On a recent Friday afternoon at Mary's Club, I was entertaining a 30-something doctor in the table-dance area. He was from Houston and looked it.

"Have you ever been to the Rothko Chapel?" I asked.

"Yeah," he murmured. "It's OK, but they have to wear pasties there."

I figured he'd misheard me. But maybe not. Maybe there is a strip club called the Rothko Chapel—which would be awesome. But in the vast majority of places outside Oregon, ladies probably gotta wear pasties. And G-strings. And maybe stand 3 feet away from their clientele. And make sure the area is lighted like an operating room. Or forgo their liquor. Sexy as hell, right?

We are so lucky to live in Oregon, if for no other reason than its extreme protections—the most super-heroic in the country, if not the world—of free speech. Including speech in the form of fully nude dancing.

Oregon's constitution is largely responsible for this luxury of liberty. Like the constitutions of many late-to-the-game Western states, ours stridently protects individual freedoms: "No law shall be passed restraining the free expression of opinion, or restricting the right to speak, write or print freely on any subject whatever."

However, constitutions are open to interpretation. We were exceedingly fortunate that Oregon Supreme Court Justice Hans Linde interpreted ours in the case of State v. Robertson on Aug. 3, 1982.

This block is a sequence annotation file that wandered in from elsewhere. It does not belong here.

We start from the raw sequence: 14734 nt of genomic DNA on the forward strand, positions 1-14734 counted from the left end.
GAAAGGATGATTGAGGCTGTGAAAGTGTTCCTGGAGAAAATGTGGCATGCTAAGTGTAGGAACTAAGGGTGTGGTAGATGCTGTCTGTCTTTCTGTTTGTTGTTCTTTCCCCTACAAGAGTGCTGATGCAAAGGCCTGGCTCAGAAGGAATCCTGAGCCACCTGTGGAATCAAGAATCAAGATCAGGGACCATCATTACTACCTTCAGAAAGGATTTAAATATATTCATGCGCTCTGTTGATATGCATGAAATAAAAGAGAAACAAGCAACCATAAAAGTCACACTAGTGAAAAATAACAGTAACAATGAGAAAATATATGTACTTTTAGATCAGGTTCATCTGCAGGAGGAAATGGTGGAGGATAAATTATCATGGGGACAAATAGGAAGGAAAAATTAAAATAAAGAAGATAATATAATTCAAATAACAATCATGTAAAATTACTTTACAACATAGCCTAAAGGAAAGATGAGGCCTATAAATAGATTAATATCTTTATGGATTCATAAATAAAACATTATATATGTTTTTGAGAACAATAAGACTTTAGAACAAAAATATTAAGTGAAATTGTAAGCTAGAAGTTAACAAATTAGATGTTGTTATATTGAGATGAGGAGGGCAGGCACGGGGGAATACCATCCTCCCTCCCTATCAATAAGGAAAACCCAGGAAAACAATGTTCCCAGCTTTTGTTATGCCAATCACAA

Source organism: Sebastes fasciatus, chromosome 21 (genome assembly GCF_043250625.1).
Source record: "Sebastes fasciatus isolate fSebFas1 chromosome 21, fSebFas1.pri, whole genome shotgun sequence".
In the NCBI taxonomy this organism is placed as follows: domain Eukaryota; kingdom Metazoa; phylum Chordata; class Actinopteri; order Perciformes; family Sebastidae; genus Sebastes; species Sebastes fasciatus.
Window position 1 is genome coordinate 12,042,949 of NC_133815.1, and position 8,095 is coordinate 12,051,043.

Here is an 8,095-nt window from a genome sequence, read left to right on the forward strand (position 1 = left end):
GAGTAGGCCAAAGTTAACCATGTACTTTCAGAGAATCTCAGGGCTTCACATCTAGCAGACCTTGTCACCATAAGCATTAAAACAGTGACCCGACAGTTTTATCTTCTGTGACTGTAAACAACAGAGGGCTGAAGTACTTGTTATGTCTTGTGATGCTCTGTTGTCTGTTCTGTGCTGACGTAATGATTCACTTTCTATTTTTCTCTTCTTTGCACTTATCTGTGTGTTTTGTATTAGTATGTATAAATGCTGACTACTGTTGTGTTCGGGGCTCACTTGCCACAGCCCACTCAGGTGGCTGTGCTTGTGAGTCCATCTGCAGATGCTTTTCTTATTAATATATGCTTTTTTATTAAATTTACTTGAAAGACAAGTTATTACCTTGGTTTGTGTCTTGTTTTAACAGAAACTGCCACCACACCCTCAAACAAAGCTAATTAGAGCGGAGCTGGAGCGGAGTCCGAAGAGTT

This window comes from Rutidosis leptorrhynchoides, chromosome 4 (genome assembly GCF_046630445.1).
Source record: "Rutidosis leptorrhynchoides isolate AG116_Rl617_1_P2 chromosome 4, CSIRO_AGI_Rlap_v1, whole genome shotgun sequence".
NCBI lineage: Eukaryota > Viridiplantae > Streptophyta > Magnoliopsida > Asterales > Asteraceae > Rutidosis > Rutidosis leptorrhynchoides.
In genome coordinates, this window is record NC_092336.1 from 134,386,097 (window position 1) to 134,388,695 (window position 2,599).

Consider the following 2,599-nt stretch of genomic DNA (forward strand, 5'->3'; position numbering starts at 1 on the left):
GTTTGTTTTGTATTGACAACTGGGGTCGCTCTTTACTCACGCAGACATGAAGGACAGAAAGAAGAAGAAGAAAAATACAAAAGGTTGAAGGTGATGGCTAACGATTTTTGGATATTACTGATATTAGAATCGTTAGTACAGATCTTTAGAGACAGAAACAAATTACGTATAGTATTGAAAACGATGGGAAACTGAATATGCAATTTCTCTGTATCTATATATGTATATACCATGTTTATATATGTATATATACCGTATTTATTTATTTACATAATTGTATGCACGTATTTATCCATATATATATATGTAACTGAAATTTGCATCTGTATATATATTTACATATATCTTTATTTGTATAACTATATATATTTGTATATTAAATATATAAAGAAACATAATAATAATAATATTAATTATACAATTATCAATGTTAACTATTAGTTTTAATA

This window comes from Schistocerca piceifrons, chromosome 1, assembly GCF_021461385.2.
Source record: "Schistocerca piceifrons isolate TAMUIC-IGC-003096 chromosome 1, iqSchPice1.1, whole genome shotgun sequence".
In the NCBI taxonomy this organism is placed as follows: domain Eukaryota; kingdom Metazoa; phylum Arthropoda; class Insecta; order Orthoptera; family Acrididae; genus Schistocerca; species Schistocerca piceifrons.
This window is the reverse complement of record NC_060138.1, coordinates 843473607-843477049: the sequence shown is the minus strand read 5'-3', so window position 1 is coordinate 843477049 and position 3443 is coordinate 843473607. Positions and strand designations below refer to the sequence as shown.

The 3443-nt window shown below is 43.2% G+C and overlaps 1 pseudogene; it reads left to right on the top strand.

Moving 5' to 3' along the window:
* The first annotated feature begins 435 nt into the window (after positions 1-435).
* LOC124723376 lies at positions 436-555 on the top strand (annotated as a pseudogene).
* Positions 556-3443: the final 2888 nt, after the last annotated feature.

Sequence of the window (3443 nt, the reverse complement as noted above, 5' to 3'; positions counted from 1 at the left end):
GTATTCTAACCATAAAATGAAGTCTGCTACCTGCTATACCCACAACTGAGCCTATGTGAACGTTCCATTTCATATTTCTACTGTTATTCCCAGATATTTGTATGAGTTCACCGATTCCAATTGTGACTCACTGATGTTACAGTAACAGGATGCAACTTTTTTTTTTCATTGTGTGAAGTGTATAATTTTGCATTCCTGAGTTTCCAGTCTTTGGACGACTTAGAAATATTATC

Linde and his colleagues concluded that Oregon's constitution absolutely forbids government from passing laws directed at the content of what residents express, no matter how unpopular. Shortly thereafter, "A bar owner on Sandy Boulevard had his dancers go nude, and that started the legal challenge locally," says Vicki Keller, owner of Mary's Club. "Some dancers quit, but not for long as everyone was doing all-nude. The number of strip bars multiplied within weeks."

While Portland's preponderance of strip clubs and sex shops is not necessarily trumpeted by tour guides or splashed across glossy "Visit the Beaver State" brochures, I think it should be.

After all, it's cultures in which women are required to cover up where their rights are most curtailed. I love Oregon's disregard of the Eden-old rubric that the naked (and, especially, female) human body is somehow dangerous, dirty, or degraded; it's a notable experiment that has yielded favorable results—results we should be proud of and boast about so that more of the world follows suit.

Until it does, thank God we live here. (And Hans Linde gets free table dances for life.) 

Viva Las Vegas moved to Portland in 1996 to write, act and play music. She still does all those things, and strips, too. In 2015, look for an opera by Christopher Corbell based on her first book, Magic Gardens, a feature-length documentary about her from Blacktop Films, and a day-in-the-life segment on the Travel Channel. She lives in a 1910 foursquare on Mount Tabor and is working on her third book, Niagara.

From the Archives:

1974: Mt. Hood Freeway Killed    

2011: Occupy Portland